Prior becomes violently ill, and Louis, hysterical, takes him to the hospital. Afraid, Louis leaves him there. Joe tells Roy about his marital problems. Roy, who reveals that he is dying, passes this wisdom to Joe. Roy says that love is a trap, that responsibility is a trap, and that Joe should not be afraid to live alone.
Roy, who has been threatened with disbarment, wants Joe to take a job at the Justice Department so that he might protect Roy from his enemies. Roy’s enemies include the fancy lawyers with corporate clients who need the goodwill of the department. If he worked at the department, Joe could pressure these lawyers to leave Roy alone. Joe knows that this is unethical. An angry Roy tells Joe that ethics does not matter in the world of politics.
Joe and Louis fall in love. They feel that they are caught between their duty to love and their duty to themselves. Both fear and want freedom. They are children of the age: selfish, greedy, loveless, and blind. They become lovers, and Louis leaves Prior, saying he has to be free. Joe tells Harper that he has no sexual feelings for her. Harper, who is now heartbroken, asks Mr. Lies to take her to Antarctica.
Late at night, Joe calls his mother, Hannah Pitt, who lives in Utah, and tells her he is gay. Angry, she tells him to go home to his wife. Hannah sells her house and travels to New York. In a vision, two of Prior’s dead ancestors tell him that he has been chosen by the Angel. He then sees a huge book drop from the heavens and, more and more, feels doomed, as...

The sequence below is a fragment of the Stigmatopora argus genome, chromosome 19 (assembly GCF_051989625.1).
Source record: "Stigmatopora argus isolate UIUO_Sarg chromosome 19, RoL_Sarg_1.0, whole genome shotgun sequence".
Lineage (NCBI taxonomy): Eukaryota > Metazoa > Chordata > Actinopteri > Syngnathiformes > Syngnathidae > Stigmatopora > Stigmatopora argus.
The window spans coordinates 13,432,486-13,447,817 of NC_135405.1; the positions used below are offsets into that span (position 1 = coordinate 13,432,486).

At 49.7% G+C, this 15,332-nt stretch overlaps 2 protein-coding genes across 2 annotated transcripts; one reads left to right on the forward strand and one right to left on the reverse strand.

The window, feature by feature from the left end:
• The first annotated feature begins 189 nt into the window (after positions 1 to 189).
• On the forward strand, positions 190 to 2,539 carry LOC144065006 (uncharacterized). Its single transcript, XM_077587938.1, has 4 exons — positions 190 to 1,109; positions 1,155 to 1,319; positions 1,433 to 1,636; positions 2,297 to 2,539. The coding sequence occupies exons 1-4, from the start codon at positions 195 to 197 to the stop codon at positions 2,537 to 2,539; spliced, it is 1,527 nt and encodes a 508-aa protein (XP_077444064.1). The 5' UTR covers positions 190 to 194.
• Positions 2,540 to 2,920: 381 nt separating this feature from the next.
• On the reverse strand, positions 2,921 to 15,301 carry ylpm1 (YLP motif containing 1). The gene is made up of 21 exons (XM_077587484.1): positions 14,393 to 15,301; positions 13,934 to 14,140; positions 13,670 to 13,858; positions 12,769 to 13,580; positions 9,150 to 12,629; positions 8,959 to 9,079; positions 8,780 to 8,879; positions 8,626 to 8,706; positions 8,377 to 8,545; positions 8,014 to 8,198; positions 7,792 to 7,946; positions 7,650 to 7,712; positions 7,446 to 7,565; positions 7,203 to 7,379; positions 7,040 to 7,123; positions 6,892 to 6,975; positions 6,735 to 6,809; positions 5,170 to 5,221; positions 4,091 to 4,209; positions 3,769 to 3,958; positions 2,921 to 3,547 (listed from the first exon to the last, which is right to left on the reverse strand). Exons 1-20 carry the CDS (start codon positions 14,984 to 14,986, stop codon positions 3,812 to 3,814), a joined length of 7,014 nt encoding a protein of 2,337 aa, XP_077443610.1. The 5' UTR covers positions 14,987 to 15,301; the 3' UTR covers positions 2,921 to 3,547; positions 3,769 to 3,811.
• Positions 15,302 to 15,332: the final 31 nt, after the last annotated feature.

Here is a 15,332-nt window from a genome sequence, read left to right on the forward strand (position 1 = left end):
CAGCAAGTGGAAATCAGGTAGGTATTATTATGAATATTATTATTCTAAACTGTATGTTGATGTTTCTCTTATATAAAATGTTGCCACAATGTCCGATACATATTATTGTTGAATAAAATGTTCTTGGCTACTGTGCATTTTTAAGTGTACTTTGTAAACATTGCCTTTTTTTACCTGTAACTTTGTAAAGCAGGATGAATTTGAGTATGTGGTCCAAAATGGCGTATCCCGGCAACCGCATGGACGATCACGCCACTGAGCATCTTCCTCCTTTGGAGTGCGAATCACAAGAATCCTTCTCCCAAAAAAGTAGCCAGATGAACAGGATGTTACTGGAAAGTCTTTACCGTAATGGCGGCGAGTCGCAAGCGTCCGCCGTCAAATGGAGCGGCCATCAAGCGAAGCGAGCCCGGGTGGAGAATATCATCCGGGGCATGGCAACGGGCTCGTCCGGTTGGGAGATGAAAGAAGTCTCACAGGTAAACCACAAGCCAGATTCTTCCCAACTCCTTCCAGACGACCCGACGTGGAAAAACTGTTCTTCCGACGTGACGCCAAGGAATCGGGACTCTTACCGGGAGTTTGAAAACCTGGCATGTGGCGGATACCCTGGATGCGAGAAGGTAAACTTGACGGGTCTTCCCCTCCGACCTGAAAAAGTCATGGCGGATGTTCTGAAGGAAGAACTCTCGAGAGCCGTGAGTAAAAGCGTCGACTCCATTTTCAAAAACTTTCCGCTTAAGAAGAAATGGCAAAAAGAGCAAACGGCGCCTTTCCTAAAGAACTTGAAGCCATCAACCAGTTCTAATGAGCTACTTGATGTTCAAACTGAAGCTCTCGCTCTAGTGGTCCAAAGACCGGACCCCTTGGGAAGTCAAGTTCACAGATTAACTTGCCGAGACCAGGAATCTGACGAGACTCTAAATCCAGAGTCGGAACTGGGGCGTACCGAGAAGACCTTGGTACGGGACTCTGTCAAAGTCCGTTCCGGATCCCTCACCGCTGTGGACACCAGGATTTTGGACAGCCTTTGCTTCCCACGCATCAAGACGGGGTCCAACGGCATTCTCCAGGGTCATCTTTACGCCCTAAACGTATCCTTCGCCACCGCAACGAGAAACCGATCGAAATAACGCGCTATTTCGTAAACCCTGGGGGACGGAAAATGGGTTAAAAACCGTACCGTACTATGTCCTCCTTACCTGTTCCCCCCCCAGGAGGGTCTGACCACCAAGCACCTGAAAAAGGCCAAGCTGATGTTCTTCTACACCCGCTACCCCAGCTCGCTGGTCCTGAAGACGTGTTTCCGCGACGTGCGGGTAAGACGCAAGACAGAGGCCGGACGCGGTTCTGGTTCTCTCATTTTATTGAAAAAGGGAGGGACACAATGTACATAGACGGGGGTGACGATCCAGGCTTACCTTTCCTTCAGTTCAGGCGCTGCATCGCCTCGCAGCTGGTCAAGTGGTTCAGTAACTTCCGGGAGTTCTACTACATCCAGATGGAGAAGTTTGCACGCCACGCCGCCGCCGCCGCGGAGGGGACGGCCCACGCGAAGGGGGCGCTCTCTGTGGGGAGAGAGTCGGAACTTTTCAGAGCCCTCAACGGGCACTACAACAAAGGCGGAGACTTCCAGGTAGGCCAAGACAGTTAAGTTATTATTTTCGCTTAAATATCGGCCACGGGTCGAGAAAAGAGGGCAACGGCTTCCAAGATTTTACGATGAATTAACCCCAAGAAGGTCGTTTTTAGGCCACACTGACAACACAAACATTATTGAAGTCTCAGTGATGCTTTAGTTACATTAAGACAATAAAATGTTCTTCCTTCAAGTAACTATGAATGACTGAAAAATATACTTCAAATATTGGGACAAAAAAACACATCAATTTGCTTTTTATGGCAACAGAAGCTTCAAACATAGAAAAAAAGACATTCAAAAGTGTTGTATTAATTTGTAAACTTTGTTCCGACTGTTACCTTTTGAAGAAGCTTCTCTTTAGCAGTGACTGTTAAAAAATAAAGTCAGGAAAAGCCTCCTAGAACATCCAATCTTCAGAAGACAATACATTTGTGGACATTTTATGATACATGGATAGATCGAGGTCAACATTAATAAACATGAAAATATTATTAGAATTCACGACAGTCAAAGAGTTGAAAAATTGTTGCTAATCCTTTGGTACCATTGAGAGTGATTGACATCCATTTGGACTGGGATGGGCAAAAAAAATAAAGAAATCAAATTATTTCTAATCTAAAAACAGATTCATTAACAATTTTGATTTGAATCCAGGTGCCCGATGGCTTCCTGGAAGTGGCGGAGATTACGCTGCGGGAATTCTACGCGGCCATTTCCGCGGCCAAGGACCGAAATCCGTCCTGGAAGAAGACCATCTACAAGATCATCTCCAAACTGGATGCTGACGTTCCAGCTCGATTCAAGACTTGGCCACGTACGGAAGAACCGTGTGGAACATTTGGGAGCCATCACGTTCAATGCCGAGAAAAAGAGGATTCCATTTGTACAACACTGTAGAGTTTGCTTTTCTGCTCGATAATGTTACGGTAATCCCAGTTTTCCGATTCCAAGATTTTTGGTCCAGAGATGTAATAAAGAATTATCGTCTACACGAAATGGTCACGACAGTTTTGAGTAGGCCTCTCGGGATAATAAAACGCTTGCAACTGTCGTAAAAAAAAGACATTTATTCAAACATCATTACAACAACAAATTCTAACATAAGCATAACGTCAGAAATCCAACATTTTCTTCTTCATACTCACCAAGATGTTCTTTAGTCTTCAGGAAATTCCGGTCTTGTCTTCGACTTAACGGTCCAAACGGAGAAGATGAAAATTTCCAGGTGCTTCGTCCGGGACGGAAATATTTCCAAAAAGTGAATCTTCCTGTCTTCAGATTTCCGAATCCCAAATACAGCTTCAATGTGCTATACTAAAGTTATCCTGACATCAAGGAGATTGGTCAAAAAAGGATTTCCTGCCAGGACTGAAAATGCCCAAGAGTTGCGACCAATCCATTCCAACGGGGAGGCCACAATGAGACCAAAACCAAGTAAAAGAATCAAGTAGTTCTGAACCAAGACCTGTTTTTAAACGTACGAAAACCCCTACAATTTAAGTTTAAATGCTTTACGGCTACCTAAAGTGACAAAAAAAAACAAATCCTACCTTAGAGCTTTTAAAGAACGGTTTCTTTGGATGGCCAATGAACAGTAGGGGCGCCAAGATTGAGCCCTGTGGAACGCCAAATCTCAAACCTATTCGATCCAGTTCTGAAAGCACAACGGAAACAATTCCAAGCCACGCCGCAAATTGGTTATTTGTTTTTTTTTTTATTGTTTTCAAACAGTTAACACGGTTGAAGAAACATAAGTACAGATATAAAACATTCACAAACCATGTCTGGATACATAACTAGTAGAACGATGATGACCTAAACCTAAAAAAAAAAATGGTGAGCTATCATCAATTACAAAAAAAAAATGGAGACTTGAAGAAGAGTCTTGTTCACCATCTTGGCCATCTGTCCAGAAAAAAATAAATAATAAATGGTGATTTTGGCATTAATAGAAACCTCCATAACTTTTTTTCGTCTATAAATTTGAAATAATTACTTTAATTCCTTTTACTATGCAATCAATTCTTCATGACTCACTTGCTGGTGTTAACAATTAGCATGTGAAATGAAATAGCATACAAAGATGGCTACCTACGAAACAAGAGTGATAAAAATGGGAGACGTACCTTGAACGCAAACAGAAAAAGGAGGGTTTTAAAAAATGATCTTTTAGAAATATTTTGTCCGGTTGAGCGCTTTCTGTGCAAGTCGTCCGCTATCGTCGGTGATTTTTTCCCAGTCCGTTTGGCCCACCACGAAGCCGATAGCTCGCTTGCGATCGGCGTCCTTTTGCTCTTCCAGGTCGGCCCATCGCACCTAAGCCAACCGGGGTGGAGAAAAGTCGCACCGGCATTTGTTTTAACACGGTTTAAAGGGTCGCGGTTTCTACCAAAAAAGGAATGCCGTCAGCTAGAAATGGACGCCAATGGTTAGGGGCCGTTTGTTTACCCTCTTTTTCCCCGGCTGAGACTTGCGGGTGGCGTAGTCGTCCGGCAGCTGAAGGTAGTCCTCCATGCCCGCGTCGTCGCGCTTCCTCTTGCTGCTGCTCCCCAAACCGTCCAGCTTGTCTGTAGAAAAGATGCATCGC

(The entire section is 1473 words.)
Summary (Magill's Survey of American Literature, Revised Edition)
Angels in America: A Gay Fantasia on National Themes consists of two plays: Millennium Approaches and Perestroika. Millennium Approaches opens with a funeral service for Louis Ironson’s grandmother, who represents all of the horrendous experiences and hard-won values of immigrants to the United States.
Kushner elucidates two contrasting relationships that are at turning points: Mormons Joe and Harper Pitt (a married couple) and Louis Ironson and Prior Walter (a gay couple). The Pitts, who have moved from Utah to New York so that Joe could work as a law clerk, are barely communicating, each fighting inner demons: Joe’s inner battle is repressed homosexuality, and Harper’s is deep depression about her empty life and marriage. Prior confesses to Louis that he is HIV-positive and is frightened that Louis will leave him. The major theme of loss and abandonment is introduced.
Joe’s life is the first to intersect with Roy Cohn, the only character based on a historical figure. Cohn (a closeted homosexual who spoke out against homosexuality and died of AIDS in 1986) became famous when he obtained the death penalty for Julius and Ethel Rosenberg on flimsy spy charges. Then Cohn assisted Senator Joseph McCarthy’s purge of alleged communists in the early 1950’s, ruining many innocent lives and careers.
With the cool, amoral calculation of an animalistic predator, Cohn, in order to protect himself from government intervention, tries to illegally manipulate Joe into working for him in the Reagan administration. Meanwhile, Harper, in a Valium-induced hallucination, encounters Prior, and these seeming opposites understand each other’s feelings of loss, sadness, and loneliness.
The theme of physical and emotional abandonment continues when Louis gets Prior to the hospital but leaves because he cannot endure the stress of Prior’s illness. Concurrently,...
(The entire section is 790 words.)